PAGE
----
Tuesday, 31 March 2009

Blog 9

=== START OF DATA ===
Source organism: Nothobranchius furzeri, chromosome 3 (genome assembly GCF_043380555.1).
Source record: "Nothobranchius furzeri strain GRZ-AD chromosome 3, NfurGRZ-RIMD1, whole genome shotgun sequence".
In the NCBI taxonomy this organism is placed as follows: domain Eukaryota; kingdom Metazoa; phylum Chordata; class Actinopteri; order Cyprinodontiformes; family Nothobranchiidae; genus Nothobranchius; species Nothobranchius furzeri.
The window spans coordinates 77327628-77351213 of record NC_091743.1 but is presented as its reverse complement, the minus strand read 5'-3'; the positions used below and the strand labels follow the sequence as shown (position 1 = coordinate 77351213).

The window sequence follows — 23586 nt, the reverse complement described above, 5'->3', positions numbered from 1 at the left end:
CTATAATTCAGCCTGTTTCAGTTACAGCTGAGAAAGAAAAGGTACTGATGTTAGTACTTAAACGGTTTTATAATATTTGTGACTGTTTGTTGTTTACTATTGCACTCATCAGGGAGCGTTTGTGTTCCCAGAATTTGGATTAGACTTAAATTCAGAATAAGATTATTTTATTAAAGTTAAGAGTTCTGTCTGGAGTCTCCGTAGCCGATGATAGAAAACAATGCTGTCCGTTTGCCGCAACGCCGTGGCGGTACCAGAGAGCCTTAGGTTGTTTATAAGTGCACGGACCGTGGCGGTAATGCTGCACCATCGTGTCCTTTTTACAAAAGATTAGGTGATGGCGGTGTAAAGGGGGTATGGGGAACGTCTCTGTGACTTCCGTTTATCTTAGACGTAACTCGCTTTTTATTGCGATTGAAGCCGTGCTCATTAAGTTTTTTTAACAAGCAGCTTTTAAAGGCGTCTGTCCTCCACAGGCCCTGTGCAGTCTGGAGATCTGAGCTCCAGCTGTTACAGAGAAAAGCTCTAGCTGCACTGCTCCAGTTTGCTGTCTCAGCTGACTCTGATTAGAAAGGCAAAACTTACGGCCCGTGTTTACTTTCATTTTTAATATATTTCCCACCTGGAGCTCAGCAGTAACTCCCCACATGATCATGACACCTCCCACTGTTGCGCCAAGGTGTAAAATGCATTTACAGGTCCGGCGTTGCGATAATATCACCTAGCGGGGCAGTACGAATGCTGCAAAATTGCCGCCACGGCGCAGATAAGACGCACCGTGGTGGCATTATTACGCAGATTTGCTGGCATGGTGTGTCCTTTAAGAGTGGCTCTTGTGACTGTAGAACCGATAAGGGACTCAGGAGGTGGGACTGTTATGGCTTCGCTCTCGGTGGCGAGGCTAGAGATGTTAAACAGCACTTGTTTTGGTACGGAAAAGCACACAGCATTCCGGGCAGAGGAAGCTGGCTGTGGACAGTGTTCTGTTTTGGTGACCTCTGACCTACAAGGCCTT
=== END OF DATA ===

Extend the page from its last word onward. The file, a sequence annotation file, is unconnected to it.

We were given chapter 7 of John Berger’s Ways of Seeing to read. In this chapter he speaks about the effectiveness of publicity and how it works and relies on spectators being slightly unhappy in them selves. “The purpose of publicity is to make the spectator marginally dissatisfied with his present way of life” and buying what is on offer will improve ones life. Berger also talks about how dynamic advertisements are, they are bigger than us “…continually passing us, like express trains on their way to some distant terminus. We are static…” Despite this we as the consumer still have control, we can turn off the tv or radio and throw away the newspaper, publicity’s job is to stop us from ignoring it. Publicity also references oil painting and quite profoundly, an example Berger gave was Dejeuner sur L’herbe by Manet which was placed along side a publicity image that mimics Manets’ painting from the 1800’s almost exactly. Berger says that people in the publicity images are enviable because they’ve been transformed (as the consumer will be) by the product being advertised. “The state of being envied is what constitutes glamour. And publicity is the process of manufacturing glamour”. Basically, glamour sells the idea of a new and better lifestyle but makes the consumer worse off having spent their money on a desire/fantasy. I do however, know of a style of publicity that doesn’t use glamour and which Berger doesn’t talk about (maybe Ways of Seeing needs updating) and it involves shocking the spectator. The prime example of this would be the campaigns in the early 90’s.Produced by United Colours of Benetton. The clothing company produced images and donned them with their logo but didn’t out-rightly advertise the intended articles. Images included a black woman breast feeding a white baby, the grieving family with an AIDS victim on his deathbed and a priest kissing a nun. The reason that these shots worked was that they kept the potential buyer talking about the company and they probably would’ve said “Well who are these people?” searched them out, focused on the clothing and possibly bought something or spoke to their friends about these shocking images and they bought something. For me this type of advertising works better as I have no desire to try and improve my life by spending money.

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